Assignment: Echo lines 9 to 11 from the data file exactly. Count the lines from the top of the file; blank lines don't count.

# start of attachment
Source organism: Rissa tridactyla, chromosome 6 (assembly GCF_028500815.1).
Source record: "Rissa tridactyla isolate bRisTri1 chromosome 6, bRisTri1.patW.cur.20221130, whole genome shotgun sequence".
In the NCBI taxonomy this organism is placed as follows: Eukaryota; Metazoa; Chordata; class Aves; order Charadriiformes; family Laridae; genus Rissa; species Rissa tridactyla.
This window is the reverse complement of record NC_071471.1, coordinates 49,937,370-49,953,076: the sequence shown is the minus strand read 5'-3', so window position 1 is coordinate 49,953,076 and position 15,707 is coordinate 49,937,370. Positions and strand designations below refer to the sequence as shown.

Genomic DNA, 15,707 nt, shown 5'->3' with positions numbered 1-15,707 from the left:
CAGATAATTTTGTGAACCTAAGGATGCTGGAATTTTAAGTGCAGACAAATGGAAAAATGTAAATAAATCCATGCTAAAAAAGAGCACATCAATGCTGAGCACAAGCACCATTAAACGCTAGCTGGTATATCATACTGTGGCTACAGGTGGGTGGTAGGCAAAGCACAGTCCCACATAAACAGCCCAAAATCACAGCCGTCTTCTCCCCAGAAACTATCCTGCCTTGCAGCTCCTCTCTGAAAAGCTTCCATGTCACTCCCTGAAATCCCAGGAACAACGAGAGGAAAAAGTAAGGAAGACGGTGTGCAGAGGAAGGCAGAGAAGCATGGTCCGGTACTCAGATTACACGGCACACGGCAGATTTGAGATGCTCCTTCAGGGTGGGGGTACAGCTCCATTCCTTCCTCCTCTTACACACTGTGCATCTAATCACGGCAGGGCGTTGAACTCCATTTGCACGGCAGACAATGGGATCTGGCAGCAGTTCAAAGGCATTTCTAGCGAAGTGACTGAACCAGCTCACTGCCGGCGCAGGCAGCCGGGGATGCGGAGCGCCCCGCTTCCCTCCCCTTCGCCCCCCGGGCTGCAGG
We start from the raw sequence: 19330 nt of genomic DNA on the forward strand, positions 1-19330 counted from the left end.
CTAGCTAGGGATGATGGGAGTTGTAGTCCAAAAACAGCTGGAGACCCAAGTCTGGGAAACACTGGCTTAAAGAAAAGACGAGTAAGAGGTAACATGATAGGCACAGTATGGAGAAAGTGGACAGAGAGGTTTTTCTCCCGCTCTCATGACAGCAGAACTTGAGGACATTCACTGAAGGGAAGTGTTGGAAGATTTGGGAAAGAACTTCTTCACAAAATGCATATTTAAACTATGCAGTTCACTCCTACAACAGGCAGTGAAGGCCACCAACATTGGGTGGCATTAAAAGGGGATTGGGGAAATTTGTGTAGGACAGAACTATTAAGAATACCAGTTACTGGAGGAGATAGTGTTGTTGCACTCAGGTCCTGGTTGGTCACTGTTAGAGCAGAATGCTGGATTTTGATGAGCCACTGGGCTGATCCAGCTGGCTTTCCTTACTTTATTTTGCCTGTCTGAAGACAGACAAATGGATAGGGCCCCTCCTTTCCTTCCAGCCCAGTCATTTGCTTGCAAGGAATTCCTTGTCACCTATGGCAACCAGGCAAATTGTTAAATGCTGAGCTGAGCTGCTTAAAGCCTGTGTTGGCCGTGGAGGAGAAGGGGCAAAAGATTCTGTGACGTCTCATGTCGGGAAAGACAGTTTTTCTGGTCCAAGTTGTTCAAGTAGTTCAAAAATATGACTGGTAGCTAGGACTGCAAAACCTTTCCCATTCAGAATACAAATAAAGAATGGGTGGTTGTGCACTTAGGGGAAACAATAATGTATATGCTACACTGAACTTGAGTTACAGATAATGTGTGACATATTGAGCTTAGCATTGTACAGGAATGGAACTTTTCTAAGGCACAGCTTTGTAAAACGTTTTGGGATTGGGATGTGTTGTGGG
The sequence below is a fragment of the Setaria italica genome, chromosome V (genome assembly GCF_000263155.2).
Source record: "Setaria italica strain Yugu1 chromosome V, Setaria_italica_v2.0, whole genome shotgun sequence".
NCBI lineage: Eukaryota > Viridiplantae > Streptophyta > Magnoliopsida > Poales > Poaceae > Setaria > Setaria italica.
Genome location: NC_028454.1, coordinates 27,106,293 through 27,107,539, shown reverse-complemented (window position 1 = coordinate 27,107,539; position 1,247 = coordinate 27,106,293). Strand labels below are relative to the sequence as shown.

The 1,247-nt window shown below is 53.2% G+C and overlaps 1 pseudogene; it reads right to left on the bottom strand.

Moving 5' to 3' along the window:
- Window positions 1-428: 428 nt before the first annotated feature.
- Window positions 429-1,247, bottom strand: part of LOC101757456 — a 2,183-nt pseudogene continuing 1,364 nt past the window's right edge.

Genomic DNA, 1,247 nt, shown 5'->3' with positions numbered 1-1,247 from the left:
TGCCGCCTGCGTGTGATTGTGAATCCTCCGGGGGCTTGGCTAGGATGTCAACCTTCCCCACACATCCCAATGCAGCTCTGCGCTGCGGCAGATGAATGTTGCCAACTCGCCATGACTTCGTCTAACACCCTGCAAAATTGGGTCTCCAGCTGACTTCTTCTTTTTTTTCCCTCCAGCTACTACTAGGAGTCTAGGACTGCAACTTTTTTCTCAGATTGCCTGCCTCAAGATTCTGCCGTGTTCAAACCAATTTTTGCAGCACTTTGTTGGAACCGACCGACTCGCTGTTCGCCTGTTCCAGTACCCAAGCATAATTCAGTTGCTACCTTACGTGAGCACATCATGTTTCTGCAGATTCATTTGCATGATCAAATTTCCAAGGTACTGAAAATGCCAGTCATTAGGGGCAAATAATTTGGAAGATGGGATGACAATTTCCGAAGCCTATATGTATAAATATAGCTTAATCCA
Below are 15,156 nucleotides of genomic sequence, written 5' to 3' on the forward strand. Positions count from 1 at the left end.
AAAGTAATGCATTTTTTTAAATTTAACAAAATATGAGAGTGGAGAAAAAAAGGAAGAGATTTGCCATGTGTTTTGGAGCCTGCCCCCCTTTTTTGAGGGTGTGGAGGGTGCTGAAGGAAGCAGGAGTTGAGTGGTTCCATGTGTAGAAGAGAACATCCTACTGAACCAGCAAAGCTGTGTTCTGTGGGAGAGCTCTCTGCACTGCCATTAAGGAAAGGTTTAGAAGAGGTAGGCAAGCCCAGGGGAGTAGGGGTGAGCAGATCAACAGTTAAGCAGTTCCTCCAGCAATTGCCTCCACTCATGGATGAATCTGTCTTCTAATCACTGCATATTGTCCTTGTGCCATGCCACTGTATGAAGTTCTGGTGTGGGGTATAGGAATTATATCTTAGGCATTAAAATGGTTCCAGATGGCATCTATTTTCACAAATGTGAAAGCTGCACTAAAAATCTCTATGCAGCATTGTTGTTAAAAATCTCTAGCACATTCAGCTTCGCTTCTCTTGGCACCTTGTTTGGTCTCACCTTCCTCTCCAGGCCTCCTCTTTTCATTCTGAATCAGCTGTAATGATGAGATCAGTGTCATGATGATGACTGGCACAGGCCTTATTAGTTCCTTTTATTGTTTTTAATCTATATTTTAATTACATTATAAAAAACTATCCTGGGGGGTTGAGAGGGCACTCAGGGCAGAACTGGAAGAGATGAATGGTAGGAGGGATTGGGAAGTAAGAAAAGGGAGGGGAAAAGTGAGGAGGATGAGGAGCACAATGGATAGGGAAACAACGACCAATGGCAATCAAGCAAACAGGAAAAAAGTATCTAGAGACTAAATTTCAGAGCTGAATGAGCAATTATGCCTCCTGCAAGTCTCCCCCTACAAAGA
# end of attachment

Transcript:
The sequence below is a fragment of the Setaria italica genome, chromosome V (genome assembly GCF_000263155.2).
Source record: "Setaria italica strain Yugu1 chromosome V, Setaria_italica_v2.0, whole genome shotgun sequence".
NCBI lineage: Eukaryota > Viridiplantae > Streptophyta > Magnoliopsida > Poales > Poaceae > Setaria > Setaria italica.